So, the judiciary should be able to make a stand that the government should give support in that direction. That is to say police (security) protection for judges. And don’t forget that the trial of cases must not begin until the police have finished their investigation. So far, we hear that the police in Nigeria are doing very well. We should encourage them and see that the cases are speedily disposed of. But the problem, if any, is general. You cannot settle for a group as those causing the problem (of delay in corruption cases). It is a general problem in Nigeria.

The action of the government in the recent past in searching some judges’ residences, recovering huge sums of money and valuables and arresting some of them indicated frustration on the part of the government against those judges in the anti-corruption fight?

My view is that that intervention didn’t give much help. I think there were better ways that ought to have been adopted to set the judiciary on the right course. It could well be true that there are corrupt judges. Nobody is averse to arresting and charging them before the court. But I do not think that it helps when you humiliate the judiciary because by doing so, you are weakening the judiciary. That’s not the approach to it.

 You can be thorough in your investigation, you can be thorough in monitoring the manner judges face their work and how they adjudicate, and if you find out that any of them is dishonest or corrupt, the better way is to ease them out. But parading them as crooks, as ordinary criminals in court would not help the judiciary. It would only ruin the judiciary and make people think little of the judiciary. And when you get to that stage where the public don’t respect the judiciary, it would be a very sad, sad day.

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There have been many high-profile cases involving ex-governors, former ministers and other high class politicians, but with little or no convictions. Why is it difficult to convict people who have been “up there”and amassed public wealth?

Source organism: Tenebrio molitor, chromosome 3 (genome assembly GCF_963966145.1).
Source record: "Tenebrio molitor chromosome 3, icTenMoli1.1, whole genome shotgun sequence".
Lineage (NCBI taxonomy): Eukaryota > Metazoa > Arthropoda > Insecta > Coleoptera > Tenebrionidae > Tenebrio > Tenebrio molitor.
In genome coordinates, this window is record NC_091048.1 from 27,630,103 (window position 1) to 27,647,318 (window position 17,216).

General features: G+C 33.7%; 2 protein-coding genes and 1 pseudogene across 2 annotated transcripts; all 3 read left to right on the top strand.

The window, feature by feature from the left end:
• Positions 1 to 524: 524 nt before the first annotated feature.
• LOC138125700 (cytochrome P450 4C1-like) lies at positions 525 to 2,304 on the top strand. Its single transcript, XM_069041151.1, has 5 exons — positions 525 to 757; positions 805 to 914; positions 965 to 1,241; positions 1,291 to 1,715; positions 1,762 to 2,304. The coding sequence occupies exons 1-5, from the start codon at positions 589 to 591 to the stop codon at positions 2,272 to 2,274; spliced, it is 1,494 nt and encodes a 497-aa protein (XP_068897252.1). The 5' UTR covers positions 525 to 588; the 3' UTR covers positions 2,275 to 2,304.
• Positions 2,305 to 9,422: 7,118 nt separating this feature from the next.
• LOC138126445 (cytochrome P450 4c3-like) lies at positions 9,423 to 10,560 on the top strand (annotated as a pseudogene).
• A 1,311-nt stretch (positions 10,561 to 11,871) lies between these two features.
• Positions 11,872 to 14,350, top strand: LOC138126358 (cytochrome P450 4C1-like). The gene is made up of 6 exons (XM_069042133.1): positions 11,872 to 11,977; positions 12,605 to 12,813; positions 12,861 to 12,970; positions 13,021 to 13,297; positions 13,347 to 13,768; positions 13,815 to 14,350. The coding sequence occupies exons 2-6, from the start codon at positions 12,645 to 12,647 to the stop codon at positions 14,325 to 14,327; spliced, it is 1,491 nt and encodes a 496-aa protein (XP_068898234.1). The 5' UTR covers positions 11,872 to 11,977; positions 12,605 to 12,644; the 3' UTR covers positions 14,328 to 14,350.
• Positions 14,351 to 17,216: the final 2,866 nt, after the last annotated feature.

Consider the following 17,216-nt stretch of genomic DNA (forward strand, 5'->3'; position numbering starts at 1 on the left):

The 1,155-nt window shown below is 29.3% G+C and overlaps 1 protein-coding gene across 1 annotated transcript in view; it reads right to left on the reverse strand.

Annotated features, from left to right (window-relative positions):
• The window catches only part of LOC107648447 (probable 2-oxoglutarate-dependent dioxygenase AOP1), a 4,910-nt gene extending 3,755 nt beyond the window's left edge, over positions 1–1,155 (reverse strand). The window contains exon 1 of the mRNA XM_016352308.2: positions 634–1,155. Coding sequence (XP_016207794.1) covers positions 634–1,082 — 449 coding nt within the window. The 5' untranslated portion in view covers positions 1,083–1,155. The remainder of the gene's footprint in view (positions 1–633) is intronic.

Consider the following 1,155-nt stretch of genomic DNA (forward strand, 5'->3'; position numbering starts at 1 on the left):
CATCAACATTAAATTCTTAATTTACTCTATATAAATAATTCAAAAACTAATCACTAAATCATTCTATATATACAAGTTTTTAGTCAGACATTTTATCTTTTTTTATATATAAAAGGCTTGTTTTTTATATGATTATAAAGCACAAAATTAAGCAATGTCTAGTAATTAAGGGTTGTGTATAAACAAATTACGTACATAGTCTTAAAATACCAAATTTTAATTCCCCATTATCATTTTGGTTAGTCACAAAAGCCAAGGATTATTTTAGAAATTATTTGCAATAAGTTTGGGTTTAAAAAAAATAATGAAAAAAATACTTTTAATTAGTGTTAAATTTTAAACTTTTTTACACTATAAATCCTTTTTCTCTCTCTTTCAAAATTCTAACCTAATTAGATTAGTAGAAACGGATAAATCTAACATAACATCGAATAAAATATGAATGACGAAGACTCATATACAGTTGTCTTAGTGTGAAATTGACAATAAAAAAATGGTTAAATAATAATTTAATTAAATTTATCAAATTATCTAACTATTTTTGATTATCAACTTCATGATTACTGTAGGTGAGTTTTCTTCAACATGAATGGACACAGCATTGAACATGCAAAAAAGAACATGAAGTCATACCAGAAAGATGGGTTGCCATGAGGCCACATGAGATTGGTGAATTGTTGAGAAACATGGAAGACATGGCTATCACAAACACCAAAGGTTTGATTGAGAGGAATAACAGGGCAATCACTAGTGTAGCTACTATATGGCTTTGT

In the judiciary, you have very weak judges; in the same judiciary, you have very strong judges who are not afraid to do their work. If you get a situation where cases involving criminals are being carelessly handled, then you have to see the judges concerned.  You have to discipline them. But my own impression is that so far, judges in Nigeria have been doing very well. I don’t say that they are all angels. There are some of them who may be corrupt. But my general impression is that most of them are men of integrity and they are doing their work.

Why is it that in Nigeria the accused or suspects; especially the politicians, do not own up to their offences even in the face of overwhelming evidence against them?

It seems to me that in Nigeria, most people who pronounce judgment on the performance of the judiciary are not men properly groomed to understand how the law works. We have a standard that must be met in a trial before you pronounce an accused person guilty.